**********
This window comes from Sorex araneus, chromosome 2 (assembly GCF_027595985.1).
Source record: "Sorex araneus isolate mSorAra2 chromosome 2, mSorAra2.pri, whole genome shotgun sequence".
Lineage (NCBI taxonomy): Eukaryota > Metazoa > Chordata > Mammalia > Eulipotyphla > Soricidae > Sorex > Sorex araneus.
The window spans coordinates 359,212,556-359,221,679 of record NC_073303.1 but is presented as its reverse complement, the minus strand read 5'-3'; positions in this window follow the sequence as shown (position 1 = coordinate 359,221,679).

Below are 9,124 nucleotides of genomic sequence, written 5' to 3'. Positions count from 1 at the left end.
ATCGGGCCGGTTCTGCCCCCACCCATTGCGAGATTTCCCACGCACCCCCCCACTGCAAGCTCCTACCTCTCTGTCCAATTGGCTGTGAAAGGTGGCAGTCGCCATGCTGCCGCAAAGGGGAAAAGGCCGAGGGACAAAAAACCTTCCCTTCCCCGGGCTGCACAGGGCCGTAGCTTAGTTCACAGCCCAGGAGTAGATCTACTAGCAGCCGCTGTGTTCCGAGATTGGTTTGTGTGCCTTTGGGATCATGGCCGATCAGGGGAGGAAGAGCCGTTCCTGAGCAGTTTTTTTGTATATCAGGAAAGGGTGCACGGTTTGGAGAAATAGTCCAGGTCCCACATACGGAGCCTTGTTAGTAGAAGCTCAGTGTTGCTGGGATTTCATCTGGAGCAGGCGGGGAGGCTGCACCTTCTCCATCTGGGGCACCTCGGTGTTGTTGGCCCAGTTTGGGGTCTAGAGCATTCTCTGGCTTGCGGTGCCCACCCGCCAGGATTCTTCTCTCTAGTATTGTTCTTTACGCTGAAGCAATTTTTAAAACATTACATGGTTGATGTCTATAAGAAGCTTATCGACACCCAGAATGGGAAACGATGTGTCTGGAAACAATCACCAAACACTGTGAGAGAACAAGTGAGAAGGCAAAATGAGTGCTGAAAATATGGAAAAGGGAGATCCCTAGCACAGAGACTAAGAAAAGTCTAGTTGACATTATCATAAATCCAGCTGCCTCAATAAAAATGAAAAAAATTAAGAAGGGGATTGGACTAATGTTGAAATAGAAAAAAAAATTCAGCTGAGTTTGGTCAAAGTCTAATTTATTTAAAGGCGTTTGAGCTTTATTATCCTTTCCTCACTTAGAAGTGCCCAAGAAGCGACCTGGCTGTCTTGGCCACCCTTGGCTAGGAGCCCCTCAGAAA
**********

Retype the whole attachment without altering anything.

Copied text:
This window comes from Sorex araneus, chromosome 2 (assembly GCF_027595985.1).
Source record: "Sorex araneus isolate mSorAra2 chromosome 2, mSorAra2.pri, whole genome shotgun sequence".
Lineage (NCBI taxonomy): Eukaryota > Metazoa > Chordata > Mammalia > Eulipotyphla > Soricidae > Sorex > Sorex araneus.
The window spans coordinates 359,212,556-359,221,679 of record NC_073303.1 but is presented as its reverse complement, the minus strand read 5'-3'; positions in this window follow the sequence as shown (position 1 = coordinate 359,221,679).

Below are 9,124 nucleotides of genomic sequence, written 5' to 3'. Positions count from 1 at the left end.
ATCGGGCCGGTTCTGCCCCCACCCATTGCGAGATTTCCCACGCACCCCCCCACTGCAAGCTCCTACCTCTCTGTCCAATTGGCTGTGAAAGGTGGCAGTCGCCATGCTGCCGCAAAGGGGAAAAGGCCGAGGGACAAAAAACCTTCCCTTCCCCGGGCTGCACAGGGCCGTAGCTTAGTTCACAGCCCAGGAGTAGATCTACTAGCAGCCGCTGTGTTCCGAGATTGGTTTGTGTGCCTTTGGGATCATGGCCGATCAGGGGAGGAAGAGCCGTTCCTGAGCAGTTTTTTTGTATATCAGGAAAGGGTGCACGGTTTGGAGAAATAGTCCAGGTCCCACATACGGAGCCTTGTTAGTAGAAGCTCAGTGTTGCTGGGATTTCATCTGGAGCAGGCGGGGAGGCTGCACCTTCTCCATCTGGGGCACCTCGGTGTTGTTGGCCCAGTTTGGGGTCTAGAGCATTCTCTGGCTTGCGGTGCCCACCCGCCAGGATTCTTCTCTCTAGTATTGTTCTTTACGCTGAAGCAATTTTTAAAACATTACATGGTTGATGTCTATAAGAAGCTTATCGACACCCAGAATGGGAAACGATGTGTCTGGAAACAATCACCAAACACTGTGAGAGAACAAGTGAGAAGGCAAAATGAGTGCTGAAAATATGGAAAAGGGAGATCCCTAGCACAGAGACTAAGAAAAGTCTAGTTGACATTATCATAAATCCAGCTGCCTCAATAAAAATGAAAAAAATTAAGAAGGGGATTGGACTAATGTTGAAATAGAAAAAAAAATTCAGCTGAGTTTGGTCAAAGTCTAATTTATTTAAAGGCGTTTGAGCTTTATTATCCTTTCCTCACTTAGAAGTGCCCAAGAAGCGACCTGGCTGTCTTGGCCACCCTTGGCTAGGAGCCCCTCAGAAA